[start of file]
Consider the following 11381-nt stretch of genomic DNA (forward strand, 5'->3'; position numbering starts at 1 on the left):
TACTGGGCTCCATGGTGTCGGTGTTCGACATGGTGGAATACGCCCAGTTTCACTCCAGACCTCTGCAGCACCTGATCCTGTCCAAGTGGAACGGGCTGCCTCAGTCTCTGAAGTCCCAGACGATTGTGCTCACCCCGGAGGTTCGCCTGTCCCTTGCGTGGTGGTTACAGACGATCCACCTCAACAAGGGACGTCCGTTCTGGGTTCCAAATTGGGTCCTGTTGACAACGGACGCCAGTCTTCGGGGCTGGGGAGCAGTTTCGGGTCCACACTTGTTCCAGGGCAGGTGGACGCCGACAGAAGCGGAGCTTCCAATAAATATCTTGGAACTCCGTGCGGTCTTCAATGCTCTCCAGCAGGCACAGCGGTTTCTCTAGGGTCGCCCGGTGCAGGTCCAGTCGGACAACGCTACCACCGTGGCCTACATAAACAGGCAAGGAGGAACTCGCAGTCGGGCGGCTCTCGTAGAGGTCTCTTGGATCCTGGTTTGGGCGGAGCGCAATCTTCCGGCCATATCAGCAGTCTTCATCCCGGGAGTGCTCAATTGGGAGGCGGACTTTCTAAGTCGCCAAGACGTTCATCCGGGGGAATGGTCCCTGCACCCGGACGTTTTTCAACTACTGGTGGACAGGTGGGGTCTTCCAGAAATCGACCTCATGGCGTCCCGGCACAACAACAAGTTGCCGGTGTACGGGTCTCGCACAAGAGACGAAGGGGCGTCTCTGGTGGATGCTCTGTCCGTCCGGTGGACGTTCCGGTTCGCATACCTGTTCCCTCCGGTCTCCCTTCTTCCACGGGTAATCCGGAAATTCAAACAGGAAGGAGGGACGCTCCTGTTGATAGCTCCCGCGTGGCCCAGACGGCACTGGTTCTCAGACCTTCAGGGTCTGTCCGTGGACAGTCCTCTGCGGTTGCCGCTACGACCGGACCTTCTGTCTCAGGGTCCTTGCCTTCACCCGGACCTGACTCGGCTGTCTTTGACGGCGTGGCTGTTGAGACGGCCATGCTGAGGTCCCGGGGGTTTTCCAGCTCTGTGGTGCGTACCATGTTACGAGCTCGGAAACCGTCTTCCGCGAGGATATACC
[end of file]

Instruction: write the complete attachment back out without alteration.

Consider the following 11381-nt stretch of genomic DNA (forward strand, 5'->3'; position numbering starts at 1 on the left):
TACTGGGCTCCATGGTGTCGGTGTTCGACATGGTGGAATACGCCCAGTTTCACTCCAGACCTCTGCAGCACCTGATCCTGTCCAAGTGGAACGGGCTGCCTCAGTCTCTGAAGTCCCAGACGATTGTGCTCACCCCGGAGGTTCGCCTGTCCCTTGCGTGGTGGTTACAGACGATCCACCTCAACAAGGGACGTCCGTTCTGGGTTCCAAATTGGGTCCTGTTGACAACGGACGCCAGTCTTCGGGGCTGGGGAGCAGTTTCGGGTCCACACTTGTTCCAGGGCAGGTGGACGCCGACAGAAGCGGAGCTTCCAATAAATATCTTGGAACTCCGTGCGGTCTTCAATGCTCTCCAGCAGGCACAGCGGTTTCTCTAGGGTCGCCCGGTGCAGGTCCAGTCGGACAACGCTACCACCGTGGCCTACATAAACAGGCAAGGAGGAACTCGCAGTCGGGCGGCTCTCGTAGAGGTCTCTTGGATCCTGGTTTGGGCGGAGCGCAATCTTCCGGCCATATCAGCAGTCTTCATCCCGGGAGTGCTCAATTGGGAGGCGGACTTTCTAAGTCGCCAAGACGTTCATCCGGGGGAATGGTCCCTGCACCCGGACGTTTTTCAACTACTGGTGGACAGGTGGGGTCTTCCAGAAATCGACCTCATGGCGTCCCGGCACAACAACAAGTTGCCGGTGTACGGGTCTCGCACAAGAGACGAAGGGGCGTCTCTGGTGGATGCTCTGTCCGTCCGGTGGACGTTCCGGTTCGCATACCTGTTCCCTCCGGTCTCCCTTCTTCCACGGGTAATCCGGAAATTCAAACAGGAAGGAGGGACGCTCCTGTTGATAGCTCCCGCGTGGCCCAGACGGCACTGGTTCTCAGACCTTCAGGGTCTGTCCGTGGACAGTCCTCTGCGGTTGCCGCTACGACCGGACCTTCTGTCTCAGGGTCCTTGCCTTCACCCGGACCTGACTCGGCTGTCTTTGACGGCGTGGCTGTTGAGACGGCCATGCTGAGGTCCCGGGGGTTTTCCAGCTCTGTGGTGCGTACCATGTTACGAGCTCGGAAACCGTCTTCCGCGAGGATATACC